Sunday, June 18, 2006

On Hold or Over?

I had my daughter when I was 21. She was conceived during an immediately regretted fling with an ex and when I found out I was pregnant I knew that keeping the baby would be tantamount to using a sperm bank. I would have no help. I have always known that abortion was something I could never do unless testing showed tay-sachs or some other horrific disease which would cause extreme pain and then childhood death. So I thought about adoption which wasn't odd since many members of my family are adopted, and decided on that. It would be best for the baby, since I couldn't support a child enough to give it any of the things I thought babies should have. And welfare wasn't an option. I figured that if I knew from the very start that I couldn't take care of the child myself that I had no business expecting the tax-payers to foot the bill. Welfare is a last resort, not a first resource. But my mother told me about guardianship. If someone volunteers to become legal guardian of a child, the mother does not have to give up rights and the other person's medical insurance would cover the baby. So I kept my daughter, bought cheap diapers (they were the only thing I asked for at my shower), breastfed for the first year, and made babyfood in the blender.

Now Tom and I have been married for about a year and a half, and as the plan to get his vasectomy reversed keeps getting pushed back (it costs like 7 grand) I wonder how old I will be when our kids are born. Medical reasons aside, I don't want to have kids past 35. I made the conscious decision to cut that chunk of my life from the middle. Lots of people have their kids in their 40s, and that's fine. They have the 20 years before that to take vacations and go out with friends, to be unencumbered. I, however, planned on doing all that from maybe 45 on. I want to retire someday and travel, go on cruises, take classes. I don't want to be 60 trying to put a kid through college. Tom doesn't understand that since he's almost 40 now. But he drives, he sees the country all the time, and he has had the freedom to run to the grocery store at 2am. So if we have kids, which is something we both want, then it's going to have to be in the next 5 years. I would like my child-bearing years to overlap for at least a little while with my kids'. I don't want to break my hip moving someone's CD collection into a dorm somewhere. I like the idea of putting the party years on hold for children, not of them being over forever.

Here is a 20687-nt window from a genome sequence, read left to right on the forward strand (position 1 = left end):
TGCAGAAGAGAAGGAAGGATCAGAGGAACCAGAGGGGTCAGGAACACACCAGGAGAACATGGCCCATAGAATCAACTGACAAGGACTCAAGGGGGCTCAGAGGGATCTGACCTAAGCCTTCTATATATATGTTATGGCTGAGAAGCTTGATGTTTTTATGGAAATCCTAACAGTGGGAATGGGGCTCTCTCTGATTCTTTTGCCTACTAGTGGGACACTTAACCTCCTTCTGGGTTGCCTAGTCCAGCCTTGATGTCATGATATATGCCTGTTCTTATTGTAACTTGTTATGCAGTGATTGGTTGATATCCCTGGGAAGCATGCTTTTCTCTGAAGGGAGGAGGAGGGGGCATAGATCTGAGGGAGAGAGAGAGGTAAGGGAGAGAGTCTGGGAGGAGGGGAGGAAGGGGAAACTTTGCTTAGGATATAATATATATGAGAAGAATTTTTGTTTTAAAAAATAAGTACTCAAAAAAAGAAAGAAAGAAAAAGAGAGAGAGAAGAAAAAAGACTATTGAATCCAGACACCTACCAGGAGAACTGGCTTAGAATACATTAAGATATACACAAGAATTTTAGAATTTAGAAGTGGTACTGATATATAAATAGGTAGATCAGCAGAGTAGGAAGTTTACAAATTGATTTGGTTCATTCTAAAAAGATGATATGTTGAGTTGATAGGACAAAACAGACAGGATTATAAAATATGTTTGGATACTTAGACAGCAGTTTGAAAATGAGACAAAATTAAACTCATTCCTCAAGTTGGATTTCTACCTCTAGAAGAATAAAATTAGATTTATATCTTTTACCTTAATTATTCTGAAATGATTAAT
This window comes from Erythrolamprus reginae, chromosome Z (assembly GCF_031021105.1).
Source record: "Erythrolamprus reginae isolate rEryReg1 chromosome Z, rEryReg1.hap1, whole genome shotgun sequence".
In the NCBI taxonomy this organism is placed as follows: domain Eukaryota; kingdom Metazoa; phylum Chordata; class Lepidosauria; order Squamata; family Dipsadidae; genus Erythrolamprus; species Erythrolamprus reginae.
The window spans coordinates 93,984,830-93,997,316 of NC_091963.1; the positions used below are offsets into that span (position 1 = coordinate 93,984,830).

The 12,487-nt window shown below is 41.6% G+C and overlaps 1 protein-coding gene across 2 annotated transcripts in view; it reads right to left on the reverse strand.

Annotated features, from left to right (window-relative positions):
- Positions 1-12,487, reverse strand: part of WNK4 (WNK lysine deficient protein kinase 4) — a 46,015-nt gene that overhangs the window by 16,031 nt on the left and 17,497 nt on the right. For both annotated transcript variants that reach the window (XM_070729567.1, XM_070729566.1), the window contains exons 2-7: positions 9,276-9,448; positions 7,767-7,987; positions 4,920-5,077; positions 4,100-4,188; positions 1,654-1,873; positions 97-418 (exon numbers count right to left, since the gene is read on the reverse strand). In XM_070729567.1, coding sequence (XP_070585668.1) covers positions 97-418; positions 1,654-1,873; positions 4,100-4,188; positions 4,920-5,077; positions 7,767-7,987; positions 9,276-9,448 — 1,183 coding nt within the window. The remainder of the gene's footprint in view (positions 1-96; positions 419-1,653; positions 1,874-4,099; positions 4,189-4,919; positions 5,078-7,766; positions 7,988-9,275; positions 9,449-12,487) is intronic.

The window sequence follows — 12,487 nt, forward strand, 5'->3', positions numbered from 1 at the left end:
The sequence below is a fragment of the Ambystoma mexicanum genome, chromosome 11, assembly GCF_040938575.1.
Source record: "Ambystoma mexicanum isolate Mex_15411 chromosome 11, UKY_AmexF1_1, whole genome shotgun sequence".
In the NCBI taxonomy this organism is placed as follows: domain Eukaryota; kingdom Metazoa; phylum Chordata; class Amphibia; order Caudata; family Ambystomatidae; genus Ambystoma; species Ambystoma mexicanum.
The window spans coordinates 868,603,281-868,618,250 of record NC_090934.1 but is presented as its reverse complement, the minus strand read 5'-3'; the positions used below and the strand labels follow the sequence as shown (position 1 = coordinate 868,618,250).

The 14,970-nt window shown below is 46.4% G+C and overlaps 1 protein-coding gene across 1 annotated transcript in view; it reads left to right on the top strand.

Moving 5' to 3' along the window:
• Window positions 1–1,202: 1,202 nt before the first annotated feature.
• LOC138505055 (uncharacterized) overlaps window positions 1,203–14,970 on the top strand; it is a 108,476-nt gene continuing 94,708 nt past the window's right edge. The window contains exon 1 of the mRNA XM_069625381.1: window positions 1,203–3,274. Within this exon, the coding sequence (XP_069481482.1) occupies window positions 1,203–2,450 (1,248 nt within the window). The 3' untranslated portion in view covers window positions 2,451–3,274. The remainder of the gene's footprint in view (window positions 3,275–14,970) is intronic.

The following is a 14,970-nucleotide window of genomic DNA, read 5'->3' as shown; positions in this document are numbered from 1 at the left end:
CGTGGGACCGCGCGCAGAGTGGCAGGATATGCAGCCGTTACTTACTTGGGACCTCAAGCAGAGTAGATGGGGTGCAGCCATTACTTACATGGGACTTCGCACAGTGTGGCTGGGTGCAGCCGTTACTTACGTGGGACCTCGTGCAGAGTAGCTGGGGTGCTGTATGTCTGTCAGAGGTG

Saturday, June 17, 2006

Cultural References

I finally found the title bar!